Film Review – TERMINATOR GENISYS

TGenisysYes, Arnold is back. And yes he utters, you know, that line. The only thing harder to kill than an iconic catchphrase may very well be a T-800. Even 31 years into the series, you still can’t have a Terminator movie without Schwarzenegger’s famous killer cyborg. Though in this fifth installment in the franchise, the trail blazing action star makes the most of showing his age and successfully works it the into the time travel mind bender plot that ultimately plagues the over ambitious Terminator Genisys.

This hi-tech mega budgeted re-launch takes many bold liberties with the established continuity from 1984’s Terminator and its groundbreaking 1991 follow-up Terminator 2: Judgement Day and clears the path for a new extremely complicated timeline moving forward. Some revisions sit better than others for long time fans like me, but the film does explore certain aspects in the mythos we haven’t seen before. Much like this summer’s Jurassic World, Genisys ignores the latter installments in the series (and needless to say don’t hold your breath for any nods to Fox’s Terminator: The Sarah Connor Chronicles). New faces are set to familiar characters (except Arnold) and the action set pieces become increasingly explosive and mind numbing as the film jaunts through its over two-hour running time.

As the familiar story goes, years after the doomsday scenario known as Judgment Day, when the computer program Skynet gains sentience and thought it best to nuke 3 billion people, humanity’s war messiah John Connor sends his trusted sergeant Kyle Reese back to 1984 to prevent the assassination of his mom at the hands of the AI’s time traveling Terminator cyborg. Kill Sarah Connor in the past, ergo wipe out the pesky founder of the human resistance in 2029.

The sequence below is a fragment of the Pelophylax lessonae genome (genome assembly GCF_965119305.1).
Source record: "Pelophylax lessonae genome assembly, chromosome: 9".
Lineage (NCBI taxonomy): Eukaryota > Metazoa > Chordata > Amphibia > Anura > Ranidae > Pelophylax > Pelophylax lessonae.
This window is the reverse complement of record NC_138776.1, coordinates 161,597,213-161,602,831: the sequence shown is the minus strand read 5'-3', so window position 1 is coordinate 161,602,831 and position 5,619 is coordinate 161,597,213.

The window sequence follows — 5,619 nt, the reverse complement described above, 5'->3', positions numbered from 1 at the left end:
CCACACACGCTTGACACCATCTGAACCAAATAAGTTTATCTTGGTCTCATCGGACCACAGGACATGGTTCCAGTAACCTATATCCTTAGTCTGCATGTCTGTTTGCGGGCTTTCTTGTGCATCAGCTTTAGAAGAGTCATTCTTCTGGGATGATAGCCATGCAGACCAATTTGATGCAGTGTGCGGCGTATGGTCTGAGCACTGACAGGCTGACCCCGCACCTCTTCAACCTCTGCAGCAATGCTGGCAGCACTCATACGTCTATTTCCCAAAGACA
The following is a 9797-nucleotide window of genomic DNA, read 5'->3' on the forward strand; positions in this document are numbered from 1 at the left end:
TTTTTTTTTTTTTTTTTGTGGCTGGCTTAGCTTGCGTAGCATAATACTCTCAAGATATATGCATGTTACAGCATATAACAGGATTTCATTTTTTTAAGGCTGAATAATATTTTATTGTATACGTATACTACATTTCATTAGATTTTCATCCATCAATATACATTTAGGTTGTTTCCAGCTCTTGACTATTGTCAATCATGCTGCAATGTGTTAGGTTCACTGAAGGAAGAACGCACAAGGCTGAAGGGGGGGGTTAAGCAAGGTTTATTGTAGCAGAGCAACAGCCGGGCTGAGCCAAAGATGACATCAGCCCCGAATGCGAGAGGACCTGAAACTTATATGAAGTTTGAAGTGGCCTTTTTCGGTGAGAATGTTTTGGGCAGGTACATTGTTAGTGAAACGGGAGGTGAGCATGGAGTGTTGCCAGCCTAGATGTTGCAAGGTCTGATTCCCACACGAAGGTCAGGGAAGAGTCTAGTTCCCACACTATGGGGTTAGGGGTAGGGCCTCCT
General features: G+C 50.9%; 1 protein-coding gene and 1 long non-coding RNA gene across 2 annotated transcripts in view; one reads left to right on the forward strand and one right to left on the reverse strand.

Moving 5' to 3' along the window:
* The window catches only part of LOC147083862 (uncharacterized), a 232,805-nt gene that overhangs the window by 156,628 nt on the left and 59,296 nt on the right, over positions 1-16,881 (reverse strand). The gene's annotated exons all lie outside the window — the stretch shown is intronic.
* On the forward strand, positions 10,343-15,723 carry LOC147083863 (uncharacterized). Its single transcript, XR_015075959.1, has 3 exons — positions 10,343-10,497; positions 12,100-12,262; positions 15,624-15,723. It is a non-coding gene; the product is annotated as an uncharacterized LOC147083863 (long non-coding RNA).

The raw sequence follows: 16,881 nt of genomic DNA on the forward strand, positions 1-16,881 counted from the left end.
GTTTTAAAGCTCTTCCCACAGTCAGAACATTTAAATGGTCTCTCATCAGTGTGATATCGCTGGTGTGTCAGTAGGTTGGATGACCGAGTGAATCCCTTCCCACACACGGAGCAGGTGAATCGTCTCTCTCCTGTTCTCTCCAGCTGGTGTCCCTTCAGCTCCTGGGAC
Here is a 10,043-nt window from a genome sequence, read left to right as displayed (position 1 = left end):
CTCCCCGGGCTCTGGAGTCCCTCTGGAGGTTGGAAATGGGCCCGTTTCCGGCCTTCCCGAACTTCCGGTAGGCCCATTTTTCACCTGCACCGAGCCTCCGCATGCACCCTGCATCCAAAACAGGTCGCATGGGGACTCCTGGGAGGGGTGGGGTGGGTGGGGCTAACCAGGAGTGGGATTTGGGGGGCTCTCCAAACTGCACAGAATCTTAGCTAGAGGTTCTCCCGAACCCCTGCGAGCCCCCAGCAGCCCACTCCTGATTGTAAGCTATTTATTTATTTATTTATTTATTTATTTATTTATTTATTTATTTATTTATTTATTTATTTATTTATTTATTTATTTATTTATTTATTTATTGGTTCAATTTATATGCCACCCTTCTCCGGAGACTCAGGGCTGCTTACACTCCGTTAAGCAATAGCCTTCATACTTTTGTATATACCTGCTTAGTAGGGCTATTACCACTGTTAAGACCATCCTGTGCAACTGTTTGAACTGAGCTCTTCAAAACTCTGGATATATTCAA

Jai Courtney steps in for Michael Biehn as Kyle Reese. Game of Thrones‘ Mother of Dragons Emilia Clark is tasked with trying to out tough Linda Hamilton as the new Sarah Connor. Jason Clarke follows Edward Furlong, Nick Stahl and Christian Bale as John Connor.

When Arnold’s T-800 arrives in 1984 in an impressive scene painstakingly recreated from the first film via CGI magic, the iconic machine is immediately taken out by an older model that looks much like the 67 year old Schwarzenegger we know today. Thus begins the skew in the accepted timeline and the complicated maze of plot twists that mix and match familiar elements from both T1 and T2 and into the alternate 1984 timeline. In Genisys it’s Sarah Conner who saves Kyle Reese from danger, though here a morphing liquid metal T-1000, and utters the line “Come with me if you want to live.” Turns out this tough gal T2-esque Connor has been been prepping for her own attempted assassination since 1973 when the now aged Guardian T-800, who she refers to as “Pops,” saved her from Skynet’s first attack.

The catalyst for the big timeline skew is touchy territory that heads into timey whimey spoiler-land, so I’ll refrain from revealing too much on that front. But as someone who considers himself a junkie for time travel concepts in film, I even had a hard time keeping track of the rhyme or reason of the gut punching complications of the story, which narratively jumps from 1984 to 2017 in addition to featuring a fair amount of scenes in post-Judgement Day 2029. Ultimately its up to Sarah, Kyle and the Guardian T-800 to beat Skynet at its own game and kill it before its born.

The big not so secret plot twist, a twist that would have been better left out of the advertising, sees our future John Connor, who travels back to 2017, also happens to be a no good shape shifting Terminator in his own right. The omniscience of the audience regarding this plot point certainly takes the punch out of several scenes, especially the actual moment of revelation on screen that would have played out tremendously better had it been kept under wraps. So there’s that too, humanity’s savior is actually on the enemy payroll. Frankly I don’t see from a promotional point of view, giving this away would be considered a massive tool for getting moviegoers into theaters.